On this page we'll explain the key concepts of content authoring and production in more detail, from designing content to creating and publishing it.
On this page
Old world vs Dynamic Content
The Amplience approach to content authoring can be looked upon as the old legacy CMS approach vs the new world of Dynamic Content.
In what we’ll call the “old world” approach, to create some content for your website you’d usually need a developer to hand-craft some HTML and styling and embed the content within it. They’d have to repeat this process to create or update a piece of content. The developer resource would be better used on other parts of your project.
Because developers would need to create templates to define the way that each piece of content is displayed and repeat this process every time, it’s also a slow process and prone to error.
And because the content is embedded in the HTML, it’s more difficult to review and update and crucially it’s more difficult to re-use content in different page layouts, for example. You’ll end up with several copies of the same content, each out of sync with the other and without a ‘single source of truth’.
Another drawback of this approach is that your content is static and it’s very difficult to dynamically deliver content, to configure pages personalised for a particular user’s shopping habits, for example.
The new world approach
The Dynamic Content approach is to separate the content from the presentation. Your developers will create content types that define how content is structured and this is completely separate from the way it’s presented.
This allows content to be rendered responsively and adaptively to any platform and makes it easy for your business users to create and update content without needing any developer time.
Because the content is separated from the presentation it’s less prone to errors, easier to review and you can re-use the content in many different places. The content is dynamic, so you can change the content once and the updated content is delivered to wherever it’s being consumed.
Let’s look in more detail about how a content type is created. The example below shows a simple banner. In the “old world” approach to creating the banner, your creative team would design this using a tool such as photoshop and your developers would create the HTML and CSS and embed the content for each time a banner is used.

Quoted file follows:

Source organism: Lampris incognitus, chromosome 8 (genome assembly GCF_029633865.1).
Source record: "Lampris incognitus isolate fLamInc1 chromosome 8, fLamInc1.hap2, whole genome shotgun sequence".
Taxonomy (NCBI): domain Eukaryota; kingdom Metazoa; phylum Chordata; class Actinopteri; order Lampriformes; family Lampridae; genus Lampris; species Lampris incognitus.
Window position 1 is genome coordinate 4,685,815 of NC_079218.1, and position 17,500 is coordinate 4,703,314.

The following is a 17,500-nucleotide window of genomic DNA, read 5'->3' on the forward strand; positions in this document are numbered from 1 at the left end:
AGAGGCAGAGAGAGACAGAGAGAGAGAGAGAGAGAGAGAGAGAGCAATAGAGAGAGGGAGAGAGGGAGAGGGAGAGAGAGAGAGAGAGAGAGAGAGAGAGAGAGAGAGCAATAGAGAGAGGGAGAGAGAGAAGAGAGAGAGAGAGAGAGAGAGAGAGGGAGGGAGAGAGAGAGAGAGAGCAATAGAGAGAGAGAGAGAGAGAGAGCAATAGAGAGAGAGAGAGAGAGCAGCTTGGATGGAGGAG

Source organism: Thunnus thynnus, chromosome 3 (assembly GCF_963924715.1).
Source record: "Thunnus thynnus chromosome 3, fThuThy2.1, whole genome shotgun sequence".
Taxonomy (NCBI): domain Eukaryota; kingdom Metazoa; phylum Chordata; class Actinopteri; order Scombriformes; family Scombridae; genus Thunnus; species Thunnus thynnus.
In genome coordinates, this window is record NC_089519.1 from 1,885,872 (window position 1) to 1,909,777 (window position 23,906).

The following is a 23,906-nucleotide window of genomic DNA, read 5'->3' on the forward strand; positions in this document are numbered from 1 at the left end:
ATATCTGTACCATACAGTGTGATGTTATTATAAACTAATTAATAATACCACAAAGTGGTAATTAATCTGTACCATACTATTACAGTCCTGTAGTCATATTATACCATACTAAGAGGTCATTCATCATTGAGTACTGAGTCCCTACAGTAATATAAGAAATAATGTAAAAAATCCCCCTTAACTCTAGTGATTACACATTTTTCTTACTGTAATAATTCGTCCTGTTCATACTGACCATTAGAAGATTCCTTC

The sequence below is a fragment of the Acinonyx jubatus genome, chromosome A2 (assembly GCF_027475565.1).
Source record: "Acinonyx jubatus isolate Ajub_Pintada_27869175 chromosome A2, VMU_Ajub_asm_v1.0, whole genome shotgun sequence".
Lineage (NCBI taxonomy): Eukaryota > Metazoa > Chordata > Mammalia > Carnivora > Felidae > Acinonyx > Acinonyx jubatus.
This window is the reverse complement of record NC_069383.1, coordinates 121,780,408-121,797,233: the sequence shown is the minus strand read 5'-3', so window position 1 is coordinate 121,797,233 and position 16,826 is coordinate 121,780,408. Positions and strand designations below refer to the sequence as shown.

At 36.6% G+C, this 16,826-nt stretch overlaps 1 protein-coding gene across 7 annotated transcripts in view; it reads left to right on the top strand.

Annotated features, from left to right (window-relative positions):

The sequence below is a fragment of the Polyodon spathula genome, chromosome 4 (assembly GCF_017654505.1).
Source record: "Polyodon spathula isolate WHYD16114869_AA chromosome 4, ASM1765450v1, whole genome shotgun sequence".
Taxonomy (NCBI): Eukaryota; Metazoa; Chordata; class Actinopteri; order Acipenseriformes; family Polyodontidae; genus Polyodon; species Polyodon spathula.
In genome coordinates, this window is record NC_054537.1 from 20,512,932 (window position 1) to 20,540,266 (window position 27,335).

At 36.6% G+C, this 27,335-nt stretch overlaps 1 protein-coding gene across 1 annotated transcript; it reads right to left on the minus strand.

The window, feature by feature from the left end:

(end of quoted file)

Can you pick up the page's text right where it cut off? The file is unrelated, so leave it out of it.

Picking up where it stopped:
To create a content type in Dynamic Content, you’d break this banner down into its component parts:
- a background image
- headline text
- a subheading
- call to action text
- call to action URL
These component parts would be used to create a content type, you can think of this as a re-usable template for the banner. This template can then be used as many times as you want to create content, without any additional development.
For each content type your front end developers will write the rendering code and style sheets so that the content is responsive and looks great on any channel you support. This rendering code will also be used to provide a preview of the content within Dynamic Content, allowing your reviewers to be sure each content item meets their requirements before it goes live.
Creating and publishing content
Once content types are deployed, your users can start using them to create content. This is done from the production section of the Dynamic Content app. To create a new piece of content, the user just chooses the type of content to add and fills in the content editing form as shown below, adding images and video from their own media repository. The content editing form also applies your business rules, such as the maximum and minimum length of the copy text, defined as part of the content type.
Notice that a preview of the content is displayed, allowing reviewers to see exactly how it will appear when it goes live and at a range of device sizes. Once everyone is happy with the content it can be made available to whichever projects it was created for. In the case of this piece of banner content, it was created to be used as part of a sales promotion. To make it available to be scheduled for publication, the user would:
- Associate it with the content drop for the big sale promotion. This would make the content available in the planning view. To do this the content is saved to an edition. This process is explained in much more detail in the planning user guide.
- In the planning view, the user can then choose where the content should be delivered to. This banner might be intended for the home page, so it would be added to a slot that represents this location.
The image below shows the banner item added to a slot representing the home page.
- When the edition containing the content for the big sales promotion goes live, the banner content will be published and available to be displayed on the home page.
Content items can also be published directly from the Content Library. See the publishing content page for more details.
To find out more about events, editions and slots see the planning concepts page.
If you're a developer and want find out more about creating content types and consuming content, see the integration section.
To get started creating and editing content, go to the production user guide.